Joseph is No More and Simeon is No More,
and Now You Want to Take Benjamin

42: 27-38

DIG: Do you think the brother’s experienced true repentance or worldly sorrow in 42:21-22 and here in 42:27-28? What is Benjamin’s role in the family? Why would Yosef be so interested in how the brothers feel about “their baby brother” (35:24)?

REFLECT: Like Jacob in 42:36-38, what situation in your life seems hopeless right now? From this chapter, what will you keep in mind as you face your situation with hope? What is the difference between remorse and repentance?

The journey of the nine brothers back to Canaan without Simeon must have been over a distance of about two hundred and fifty miles or more. Presumably Jacob was still living in Hebron, and Joseph’s headquarters were possibly at or near the city of Memphis, which is about ten miles from the current city of Cairo. Therefore, the journey would have taken them about three weeks.652 At the place where they stopped for the night one of them opened his sack to get feed for his donkey, and he saw that his silver had mysteriously reappeared in the mouth of his sack (42:27). One brother said to all the rest: My silver has been returned. Here it is in my sack. Their hearts sank and they turned to each other trembling and cried out: What is this that Godhas done to us (42:28)? No answer was needed because their guilt was obvious.

When they came to their father Ya’akov in the land of Canaan, they told him all that had happened to them. They said: The man who is lord over the land spoke harshly to us and treated us as though we were spying on the land. But we said to him, “We are honest men; we are not spies. We were twelve brothers, sons of one father. One is no more, and the youngest is now with our father in Canaan” (42:29-32).

Then the man who is lord over Egypt said to us: This is how I will know whether you are honest men: Leave one of your brothers here with me, and take food for your starving households and go. But bring your youngest brother to me so I will know that you are not spies but honest men. Then I will give your brother back to you, and you can trade in the land of Canaan (42:33-44).

Up to this time, Jacob had taken the news in stride. But as they were emptying their sacks, there in each man’s sack was his pouch of silver! When they and their father saw the money pouches, they were frightened (42:35). Their father Ya’akov was distraught and for the first time accused them, “You have deprived me of my children. Yosef is no more and Simeon is no more, and now you want to take Benjamin.” Each time his sons have left home (Chapters 37 and 42), they had returned with one of his sons missing. This was more than he could bear. He was not against them returning to Egypt; he would like more grain and he would like Simeon back, but he could not bear the possible loss of Benjamin. It seemed that he was in an impossible situation, so Jacob cried out, saying: Everything is against me (42:36)!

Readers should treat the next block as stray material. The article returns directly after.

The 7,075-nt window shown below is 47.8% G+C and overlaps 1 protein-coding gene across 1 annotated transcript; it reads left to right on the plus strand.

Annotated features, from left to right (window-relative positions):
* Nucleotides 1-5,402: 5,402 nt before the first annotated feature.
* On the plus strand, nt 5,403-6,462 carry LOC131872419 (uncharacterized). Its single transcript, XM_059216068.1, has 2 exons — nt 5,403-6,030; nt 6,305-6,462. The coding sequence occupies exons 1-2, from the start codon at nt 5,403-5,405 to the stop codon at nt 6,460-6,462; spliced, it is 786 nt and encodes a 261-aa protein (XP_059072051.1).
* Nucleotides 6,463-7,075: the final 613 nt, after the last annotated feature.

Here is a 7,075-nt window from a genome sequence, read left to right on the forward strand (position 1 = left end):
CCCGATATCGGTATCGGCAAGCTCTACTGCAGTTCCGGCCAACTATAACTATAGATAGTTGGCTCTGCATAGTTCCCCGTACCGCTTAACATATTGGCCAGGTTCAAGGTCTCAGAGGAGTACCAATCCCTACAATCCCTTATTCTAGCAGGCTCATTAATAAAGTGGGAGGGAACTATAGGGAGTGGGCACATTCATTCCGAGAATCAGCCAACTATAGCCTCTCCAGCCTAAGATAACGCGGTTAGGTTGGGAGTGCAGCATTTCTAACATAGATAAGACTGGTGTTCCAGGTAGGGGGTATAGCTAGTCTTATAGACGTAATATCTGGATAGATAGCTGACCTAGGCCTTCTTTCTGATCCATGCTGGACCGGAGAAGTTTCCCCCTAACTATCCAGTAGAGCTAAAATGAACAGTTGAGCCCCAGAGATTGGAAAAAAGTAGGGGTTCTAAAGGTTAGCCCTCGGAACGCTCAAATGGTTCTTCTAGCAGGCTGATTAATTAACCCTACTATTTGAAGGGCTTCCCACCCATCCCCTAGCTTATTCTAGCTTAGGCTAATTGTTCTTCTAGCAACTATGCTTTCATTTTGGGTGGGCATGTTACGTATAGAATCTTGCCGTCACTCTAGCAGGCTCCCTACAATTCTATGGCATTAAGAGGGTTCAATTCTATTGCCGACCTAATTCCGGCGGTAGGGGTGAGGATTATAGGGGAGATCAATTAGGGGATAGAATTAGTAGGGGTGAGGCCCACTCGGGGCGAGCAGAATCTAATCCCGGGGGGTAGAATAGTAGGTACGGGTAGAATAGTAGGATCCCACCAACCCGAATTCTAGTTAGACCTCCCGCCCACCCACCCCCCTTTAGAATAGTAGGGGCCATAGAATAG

Have you ever had one of those days? You must remember what Ya’akov did not know. He didn’t know his flesh and blood was sitting on a throne of gold, with unlimited power and at that very moment was working for his good. Jesus Christ is your flesh and blood because the word became flesh and dwelt among us (John 1:14a); He sits on the throne in heaven, with unlimited power and at this very moment He is working for your benefit so that we know that in all things God works for the good for those who have been called according to His purpose (Romans 8:28).

God has a higher purpose for our eternal future and He prepares us for it through life’s trials. The half-brother of Jesus counsels us when he says: Consider it pure joy, my brothers, whenever you face trials of many kinds, because you know that the testing of your faith develops perseverance. Perseverance must finish its work so that you may be mature and complete, not lacking anything (James 1:2-4).

Then Reuben, taking on the responsibility of the firstborn, said to his father, “You may put both of my sons to death if I do not bring Benjamin back to you. Entrust him to my care, and I will bring him back” (42:37). This was ironic since Reuben had failed to prevent the loss of Joseph, and obviously, killing his two grandsons wouldn’t have made Jacob feel any better. Reuben simply spoke without thinking. The brothers wanted to leave immediately to go back and rescue Simeon.

But Ya’akov wanted no part of it. Clearly being selfish and only thinking of Rachel’s children he says: My son will not go down there with you; his brother is dead and he is the only one left. If harm comes to him on the journey you are taking, you will bring my gray head down to the grave in sorrow (42:38). If he didn’t have Benjamin to remind him of Joseph and Rachel, he would simply curl up and die (44:31). His life was absolutely tied up in the life of Benjamin. He was the son of his right hand. He was his walking stick because Jacob leaned on him. So Ya’akov was still the head of his family and he said Benjamin would not go down to Egypt.653 And there the matter stood for some time.

Yosef’s tests were important in God’s plan to bless the seed of Abraham. God planned to bring the family to Egypt so that it would grow there into a great nation. But it was necessary that the people who entered Egypt be faithful to Him. It was necessary that the brothers be tested before they could participate in the LORD’s blessing. Joseph’s prodding had to be subtle; the brothers must perceive the hand of God moving against them so that they would not only see their sin but also repent from it with a changed heart. But one test was not enough; there must be two.654 How would they treat their brother Benjamin when their lives were on the line? That’s what Joseph needed to find out.


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